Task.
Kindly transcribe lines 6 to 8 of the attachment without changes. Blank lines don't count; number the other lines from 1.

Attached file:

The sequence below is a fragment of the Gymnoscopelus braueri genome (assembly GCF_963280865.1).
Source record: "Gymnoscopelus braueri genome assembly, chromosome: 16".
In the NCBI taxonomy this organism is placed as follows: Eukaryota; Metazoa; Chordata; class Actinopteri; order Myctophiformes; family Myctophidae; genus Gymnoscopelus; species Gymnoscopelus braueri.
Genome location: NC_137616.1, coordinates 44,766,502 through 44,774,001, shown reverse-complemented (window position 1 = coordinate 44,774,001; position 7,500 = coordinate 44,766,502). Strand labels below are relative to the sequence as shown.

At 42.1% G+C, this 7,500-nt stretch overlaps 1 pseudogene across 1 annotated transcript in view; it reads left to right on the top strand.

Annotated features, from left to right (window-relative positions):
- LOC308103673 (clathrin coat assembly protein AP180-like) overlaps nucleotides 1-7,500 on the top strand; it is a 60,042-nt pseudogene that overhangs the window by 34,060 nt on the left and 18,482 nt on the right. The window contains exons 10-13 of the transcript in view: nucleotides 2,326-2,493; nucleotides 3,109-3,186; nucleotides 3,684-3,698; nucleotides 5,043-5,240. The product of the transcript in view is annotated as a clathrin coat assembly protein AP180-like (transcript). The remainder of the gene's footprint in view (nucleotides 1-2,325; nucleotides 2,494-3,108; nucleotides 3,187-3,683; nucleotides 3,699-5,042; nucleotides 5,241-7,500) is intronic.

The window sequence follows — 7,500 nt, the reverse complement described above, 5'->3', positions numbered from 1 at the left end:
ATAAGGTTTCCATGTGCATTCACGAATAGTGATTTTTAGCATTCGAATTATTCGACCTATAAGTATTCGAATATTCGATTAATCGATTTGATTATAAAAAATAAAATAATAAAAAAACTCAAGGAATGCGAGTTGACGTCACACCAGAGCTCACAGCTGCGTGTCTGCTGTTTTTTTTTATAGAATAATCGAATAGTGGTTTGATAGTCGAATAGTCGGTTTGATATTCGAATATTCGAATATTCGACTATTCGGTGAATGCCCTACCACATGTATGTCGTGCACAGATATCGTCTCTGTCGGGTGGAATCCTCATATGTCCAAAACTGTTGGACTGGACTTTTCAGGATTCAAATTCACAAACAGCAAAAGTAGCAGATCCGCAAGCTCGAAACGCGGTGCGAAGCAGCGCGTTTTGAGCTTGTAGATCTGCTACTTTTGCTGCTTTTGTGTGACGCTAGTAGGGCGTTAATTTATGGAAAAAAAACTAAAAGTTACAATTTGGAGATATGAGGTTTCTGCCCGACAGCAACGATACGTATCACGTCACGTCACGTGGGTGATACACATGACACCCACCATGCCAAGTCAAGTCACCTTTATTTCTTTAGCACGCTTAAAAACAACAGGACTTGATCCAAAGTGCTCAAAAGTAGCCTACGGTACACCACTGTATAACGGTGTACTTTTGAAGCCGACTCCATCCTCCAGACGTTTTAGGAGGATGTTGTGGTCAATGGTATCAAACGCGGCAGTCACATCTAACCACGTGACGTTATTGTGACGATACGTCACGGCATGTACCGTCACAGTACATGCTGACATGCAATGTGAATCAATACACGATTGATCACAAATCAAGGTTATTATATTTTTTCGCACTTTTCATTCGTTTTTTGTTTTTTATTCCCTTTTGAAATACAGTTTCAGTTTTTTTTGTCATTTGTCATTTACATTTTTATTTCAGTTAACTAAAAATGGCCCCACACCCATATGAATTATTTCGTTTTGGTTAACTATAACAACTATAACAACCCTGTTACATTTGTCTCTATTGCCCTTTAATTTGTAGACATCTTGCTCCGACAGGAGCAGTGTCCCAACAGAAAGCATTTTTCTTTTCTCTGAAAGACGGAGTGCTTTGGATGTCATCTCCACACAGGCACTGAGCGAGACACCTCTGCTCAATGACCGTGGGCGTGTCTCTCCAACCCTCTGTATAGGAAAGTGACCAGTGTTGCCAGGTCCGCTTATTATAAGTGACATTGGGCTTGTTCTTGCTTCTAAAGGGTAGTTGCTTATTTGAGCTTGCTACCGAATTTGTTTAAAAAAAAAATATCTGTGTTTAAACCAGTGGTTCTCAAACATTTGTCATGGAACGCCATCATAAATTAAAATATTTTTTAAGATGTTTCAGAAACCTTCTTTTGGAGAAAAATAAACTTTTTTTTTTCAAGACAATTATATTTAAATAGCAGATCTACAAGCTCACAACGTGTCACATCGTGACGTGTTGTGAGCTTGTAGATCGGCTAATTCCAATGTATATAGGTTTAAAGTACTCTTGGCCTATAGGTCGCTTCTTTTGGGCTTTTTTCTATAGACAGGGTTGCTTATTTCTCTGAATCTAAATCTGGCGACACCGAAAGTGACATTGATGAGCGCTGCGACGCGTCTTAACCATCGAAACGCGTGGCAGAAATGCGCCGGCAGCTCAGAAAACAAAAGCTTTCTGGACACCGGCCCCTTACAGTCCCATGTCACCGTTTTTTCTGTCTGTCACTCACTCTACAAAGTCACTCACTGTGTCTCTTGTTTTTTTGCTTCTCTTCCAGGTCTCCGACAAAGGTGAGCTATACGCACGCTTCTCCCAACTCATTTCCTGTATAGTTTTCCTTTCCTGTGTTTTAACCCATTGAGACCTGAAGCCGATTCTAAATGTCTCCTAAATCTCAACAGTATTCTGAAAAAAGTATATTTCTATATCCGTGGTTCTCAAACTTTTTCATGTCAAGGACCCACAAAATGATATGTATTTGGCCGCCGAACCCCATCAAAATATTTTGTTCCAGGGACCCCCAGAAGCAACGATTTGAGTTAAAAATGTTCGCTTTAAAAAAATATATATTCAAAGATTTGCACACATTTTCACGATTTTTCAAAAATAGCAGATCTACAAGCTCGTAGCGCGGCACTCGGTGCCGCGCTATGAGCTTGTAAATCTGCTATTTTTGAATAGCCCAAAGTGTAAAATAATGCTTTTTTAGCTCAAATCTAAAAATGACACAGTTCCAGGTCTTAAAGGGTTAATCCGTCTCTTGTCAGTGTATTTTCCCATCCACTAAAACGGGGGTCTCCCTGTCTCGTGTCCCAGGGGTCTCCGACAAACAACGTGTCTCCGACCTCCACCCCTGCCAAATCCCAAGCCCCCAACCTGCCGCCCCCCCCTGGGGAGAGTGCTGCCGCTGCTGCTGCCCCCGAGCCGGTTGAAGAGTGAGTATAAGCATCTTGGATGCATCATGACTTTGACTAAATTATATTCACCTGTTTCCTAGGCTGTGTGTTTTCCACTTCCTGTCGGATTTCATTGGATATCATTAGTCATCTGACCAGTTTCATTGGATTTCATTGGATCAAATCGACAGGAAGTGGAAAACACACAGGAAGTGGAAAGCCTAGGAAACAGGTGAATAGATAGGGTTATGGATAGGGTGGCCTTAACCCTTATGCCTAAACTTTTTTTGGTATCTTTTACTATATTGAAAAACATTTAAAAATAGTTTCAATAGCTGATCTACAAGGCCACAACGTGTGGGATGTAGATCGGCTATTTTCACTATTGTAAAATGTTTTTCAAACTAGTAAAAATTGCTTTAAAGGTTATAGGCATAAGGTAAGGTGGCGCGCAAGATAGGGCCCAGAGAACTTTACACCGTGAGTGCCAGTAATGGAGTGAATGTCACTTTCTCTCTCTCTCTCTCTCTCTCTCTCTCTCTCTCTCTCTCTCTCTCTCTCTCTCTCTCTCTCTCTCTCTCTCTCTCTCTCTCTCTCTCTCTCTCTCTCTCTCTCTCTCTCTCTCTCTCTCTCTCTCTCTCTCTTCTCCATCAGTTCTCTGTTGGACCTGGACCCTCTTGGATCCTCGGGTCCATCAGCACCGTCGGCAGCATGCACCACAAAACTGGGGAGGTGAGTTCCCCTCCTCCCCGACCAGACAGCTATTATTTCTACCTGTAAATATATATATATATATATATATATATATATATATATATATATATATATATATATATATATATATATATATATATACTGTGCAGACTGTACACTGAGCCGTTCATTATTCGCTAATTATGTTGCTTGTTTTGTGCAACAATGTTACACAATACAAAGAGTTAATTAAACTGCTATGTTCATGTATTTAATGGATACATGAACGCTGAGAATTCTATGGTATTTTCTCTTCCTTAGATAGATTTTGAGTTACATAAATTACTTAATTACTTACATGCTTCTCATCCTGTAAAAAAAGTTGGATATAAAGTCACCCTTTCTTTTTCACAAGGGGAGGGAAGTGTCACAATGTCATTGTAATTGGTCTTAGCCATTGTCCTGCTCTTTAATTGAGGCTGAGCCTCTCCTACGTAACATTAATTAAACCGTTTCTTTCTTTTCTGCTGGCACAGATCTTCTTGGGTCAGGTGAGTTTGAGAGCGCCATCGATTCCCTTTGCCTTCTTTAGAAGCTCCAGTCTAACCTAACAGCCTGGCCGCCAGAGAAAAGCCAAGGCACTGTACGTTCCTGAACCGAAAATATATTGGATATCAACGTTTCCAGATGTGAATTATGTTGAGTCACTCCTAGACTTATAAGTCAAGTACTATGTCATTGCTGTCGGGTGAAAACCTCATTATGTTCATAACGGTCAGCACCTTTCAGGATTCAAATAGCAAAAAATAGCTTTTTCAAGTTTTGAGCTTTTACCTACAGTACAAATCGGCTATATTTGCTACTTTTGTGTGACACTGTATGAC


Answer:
Annotated features, from left to right (window-relative positions):
- LOC308103673 (clathrin coat assembly protein AP180-like) overlaps nucleotides 1-7,500 on the top strand; it is a 60,042-nt pseudogene that overhangs the window by 34,060 nt on the left and 18,482 nt on the right. The window contains exons 10-13 of the transcript in view: nucleotides 2,326-2,493; nucleotides 3,109-3,186; nucleotides 3,684-3,698; nucleotides 5,043-5,240. The product of the transcript in view is annotated as a clathrin coat assembly protein AP180-like (transcript). The remainder of the gene's footprint in view (nucleotides 1-2,325; nucleotides 2,494-3,108; nucleotides 3,187-3,683; nucleotides 3,699-5,042; nucleotides 5,241-7,500) is intronic.

The window sequence follows — 7,500 nt, the reverse complement described above, 5'->3', positions numbered from 1 at the left end: